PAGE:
SHARE
Ajith Samaranayake | (transcurrents.com ) | Sebastian| Coe (d.ibtimes.co.uk)

The late Ajith Samaranayake had the keenest mind for television that was good as social commentary, especially if it was in the nature of spoofs. This writer distinctly remembers how Ajith was probably the only journalist in his time who wrote about Sri Lankan parody and lampoon in TV content, with excellent insights on how this genre operates.

He wrote about Chooti malli and Podi malli on one occasion, comparing the parody program with some of the best in the genre in British TV for instance. It would warm the cockles of the hearts of many to realize that the Podi malli program continues to this day, and that nothing has changed except that these guys have got better at what they do.
The genre of parody could be extremely pungent and could be eviscerating on British television, and those such as Chris Morris used to do satire skits with such skill and abandon. There was a recent comment section in a web publication which linked to how iconic Olympic athlete Sebestian Coe was referred to by Chris Morris as somebody he hates, and this skit was certainly even better than what the referrer made it sound like.
Morris does a parody on interviewing a TV guest, who does some sort of fundraising for charity causes, and this worthy being quizzed says that she raised money from several public personalities including Sebastian Coe.

The strength of the Chooti Malli genre of parody is in how today’s serious television that is dished out with such sobriety, is made to look absurd and thin. However he moves further away from that this kind of straight lampoon, and does the social skits which are probably parodies of tele dramas so called, and morning programs which fall under the rubric of talk shows.

‘I hate Sebastian Coe,’ is the anchor’s full-throated reply, and he adds for good measure that the lady is anyway too ugly, far too ugly he says, to be standing on the streets and raising money from anyone, upon which the woman promptly breaks out in loud sobs and ends up crying for the rest of the program, after which she is peremptorily got rid of by the anchor.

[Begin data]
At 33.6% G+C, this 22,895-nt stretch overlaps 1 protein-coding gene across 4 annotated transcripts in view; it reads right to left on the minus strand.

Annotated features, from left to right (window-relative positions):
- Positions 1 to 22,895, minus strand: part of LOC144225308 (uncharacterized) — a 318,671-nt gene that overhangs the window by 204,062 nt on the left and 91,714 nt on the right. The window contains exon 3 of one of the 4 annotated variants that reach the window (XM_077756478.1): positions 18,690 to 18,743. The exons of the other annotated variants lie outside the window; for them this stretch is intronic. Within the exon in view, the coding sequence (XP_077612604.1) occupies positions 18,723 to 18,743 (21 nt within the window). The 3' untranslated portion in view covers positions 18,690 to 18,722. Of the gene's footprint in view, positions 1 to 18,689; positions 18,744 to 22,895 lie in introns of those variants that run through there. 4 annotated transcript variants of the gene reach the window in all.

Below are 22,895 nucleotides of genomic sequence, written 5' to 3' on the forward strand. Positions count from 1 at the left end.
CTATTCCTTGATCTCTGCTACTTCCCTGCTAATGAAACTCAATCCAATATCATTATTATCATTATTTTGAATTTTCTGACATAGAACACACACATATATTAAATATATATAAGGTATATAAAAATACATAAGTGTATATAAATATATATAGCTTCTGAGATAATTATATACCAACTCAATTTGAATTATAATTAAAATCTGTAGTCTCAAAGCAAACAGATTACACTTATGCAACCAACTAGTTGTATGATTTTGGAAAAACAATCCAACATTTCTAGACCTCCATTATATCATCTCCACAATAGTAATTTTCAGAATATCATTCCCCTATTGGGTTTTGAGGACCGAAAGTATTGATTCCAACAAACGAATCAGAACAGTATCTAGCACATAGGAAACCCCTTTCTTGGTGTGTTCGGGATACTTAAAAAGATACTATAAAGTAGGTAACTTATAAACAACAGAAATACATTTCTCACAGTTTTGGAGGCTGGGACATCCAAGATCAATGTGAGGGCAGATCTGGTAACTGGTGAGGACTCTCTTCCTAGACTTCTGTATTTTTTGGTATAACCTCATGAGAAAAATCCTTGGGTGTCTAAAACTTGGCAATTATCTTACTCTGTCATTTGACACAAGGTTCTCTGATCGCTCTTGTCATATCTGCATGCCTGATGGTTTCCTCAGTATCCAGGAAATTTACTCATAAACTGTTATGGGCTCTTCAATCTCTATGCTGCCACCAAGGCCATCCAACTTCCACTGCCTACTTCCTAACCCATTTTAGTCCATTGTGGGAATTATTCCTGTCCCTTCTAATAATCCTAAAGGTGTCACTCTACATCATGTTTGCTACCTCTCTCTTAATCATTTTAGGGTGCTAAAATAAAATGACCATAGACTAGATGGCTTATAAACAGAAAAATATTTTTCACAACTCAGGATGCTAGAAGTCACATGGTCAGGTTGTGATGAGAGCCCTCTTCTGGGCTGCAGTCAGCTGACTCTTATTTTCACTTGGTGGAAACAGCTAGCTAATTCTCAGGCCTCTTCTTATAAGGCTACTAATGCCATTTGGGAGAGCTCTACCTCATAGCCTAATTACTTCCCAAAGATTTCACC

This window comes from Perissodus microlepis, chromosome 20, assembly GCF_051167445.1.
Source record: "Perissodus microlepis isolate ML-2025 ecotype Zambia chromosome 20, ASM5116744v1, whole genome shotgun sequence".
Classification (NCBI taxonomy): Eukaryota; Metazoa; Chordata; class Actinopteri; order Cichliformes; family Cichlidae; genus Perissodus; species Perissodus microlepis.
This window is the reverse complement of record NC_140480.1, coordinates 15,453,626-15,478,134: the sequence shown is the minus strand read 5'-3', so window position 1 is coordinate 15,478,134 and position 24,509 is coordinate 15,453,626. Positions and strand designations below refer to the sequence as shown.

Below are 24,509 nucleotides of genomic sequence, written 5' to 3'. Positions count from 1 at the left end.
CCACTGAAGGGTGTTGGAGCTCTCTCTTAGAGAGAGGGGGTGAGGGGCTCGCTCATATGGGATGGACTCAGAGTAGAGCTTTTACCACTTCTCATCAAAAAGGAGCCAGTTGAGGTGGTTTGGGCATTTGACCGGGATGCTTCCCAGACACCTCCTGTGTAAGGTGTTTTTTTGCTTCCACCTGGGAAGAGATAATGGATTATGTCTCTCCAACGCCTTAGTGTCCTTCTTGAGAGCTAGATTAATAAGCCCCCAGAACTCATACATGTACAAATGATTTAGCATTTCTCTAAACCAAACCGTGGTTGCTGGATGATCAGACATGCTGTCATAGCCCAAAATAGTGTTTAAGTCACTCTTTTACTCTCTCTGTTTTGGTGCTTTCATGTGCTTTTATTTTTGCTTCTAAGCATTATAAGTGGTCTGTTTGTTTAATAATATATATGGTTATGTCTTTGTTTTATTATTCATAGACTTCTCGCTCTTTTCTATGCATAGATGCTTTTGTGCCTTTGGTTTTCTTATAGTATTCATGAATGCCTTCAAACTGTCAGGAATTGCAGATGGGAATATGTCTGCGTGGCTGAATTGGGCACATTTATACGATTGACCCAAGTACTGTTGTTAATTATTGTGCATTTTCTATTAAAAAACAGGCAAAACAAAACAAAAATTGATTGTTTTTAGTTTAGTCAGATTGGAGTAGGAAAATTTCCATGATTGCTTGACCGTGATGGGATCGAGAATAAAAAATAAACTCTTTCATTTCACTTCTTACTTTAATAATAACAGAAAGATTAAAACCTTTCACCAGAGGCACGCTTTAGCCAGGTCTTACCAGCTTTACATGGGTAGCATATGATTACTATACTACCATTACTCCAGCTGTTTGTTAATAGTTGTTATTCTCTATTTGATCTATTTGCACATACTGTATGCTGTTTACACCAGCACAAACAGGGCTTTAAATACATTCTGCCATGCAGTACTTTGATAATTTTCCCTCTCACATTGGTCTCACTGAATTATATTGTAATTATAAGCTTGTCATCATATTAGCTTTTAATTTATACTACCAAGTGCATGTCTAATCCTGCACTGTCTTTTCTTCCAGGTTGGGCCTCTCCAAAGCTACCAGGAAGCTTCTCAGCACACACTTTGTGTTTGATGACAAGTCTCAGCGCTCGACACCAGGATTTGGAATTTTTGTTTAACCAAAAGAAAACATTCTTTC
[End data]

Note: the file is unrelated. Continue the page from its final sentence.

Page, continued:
Chooti Malli did something similar to the subject of his interview recently who said he ‘works in the field’. The subject wanted to know if he means the paddy field or the front lawn.

The subject does not seem to relate to the jargon let alone cooperate in structuring this cozy fireside chat.

What's CookingThe strength of the Chooti Malli genre of parody is in how today’s serious television that is dished out with such sobriety, is made to look absurd and thin. However he moves further away from that this kind of straight lampoon, and does the social skits which are probably parodies of tele dramas so called, and morning programs which fall under the rubric of talk shows.

In a recent skit which mimicked the village Kopi Kade, the boutique mudalali says he has to attend to some chores at the rear of the shop, and asks his sidekick to mind the store while he is out.

On the way out, explicit instructions are given to ensure that not even the King of the realm is to be given half loaves of bread.

The first maladroit girl that comes up to the counter and asks for half a loaf is rudely dispatched, and the sidekick seems to feel quite smug in his newfound role.

But he is not quite aware of what he is in for, as the next specimen to come along is quite a hefty, hulking character who brusquely asks for half a loaf of bread.
Our man says no half loaves would be issued.

He is met with a withering stare and a pugnacious look that says something like ‘man, you would be dispatched to the day before yesterday’. However the stand-in manages to muster the courage to whisper that half loaves would not be issued, and slinks back to the back of the store to consult with the Mudalali,

He is in the process of telling the Mudalali about the unsavory character who does not take no for an answer, when that character himself is seen to present himself unexpectedly to the Mudalali at the back of the store, stony faced as ever.

The sidekick is then heard to mumble sotto voce, sheepishly, that there is half a loaf that is idling , because the other half was served to a friend, and wants the permission of the Mudalali to dispense that other half to ‘this customer.’

Why is this even parody? Well, probably because it is a spoof on how the village tough is portrayed on made to order television, and how the underdog eventually is portrayed, improbably, as having his comeuppance.

Another recent skit on Api Noddana Live, was the interview with a scholar, a man about town, who says he went for a wedding and saw the three very educated brothers of the bride cry because their only sister was leaving them, and going away with the betrothed.
The father, a very severe man with a mustache, saw all this weeping and chastised the Government Agent, the Doctor, and the University Lecturer, his three educated sons to put a lid on it.

‘The three of you are educated, and a wedding is no reason to cry. It’s true we are all sad that the only girl in the family is leaving …’ says the father who then promptly starts weeping uncontrollably too, beating his breasts…

Given that weeping uncontrollably is the staple in the local tele drama culture, this skit is probably the spoof of spoofs, and the sobriquet Api Noddana Live (the ‘live’ that we are ‘not’ aware of) is done real justice to by the best performers locally, in this niche, but very important genre.

Chooty Malli and Podi Malli (i.ytimg.com)
Chooty Malli and Podi Malli (i.ytimg.com)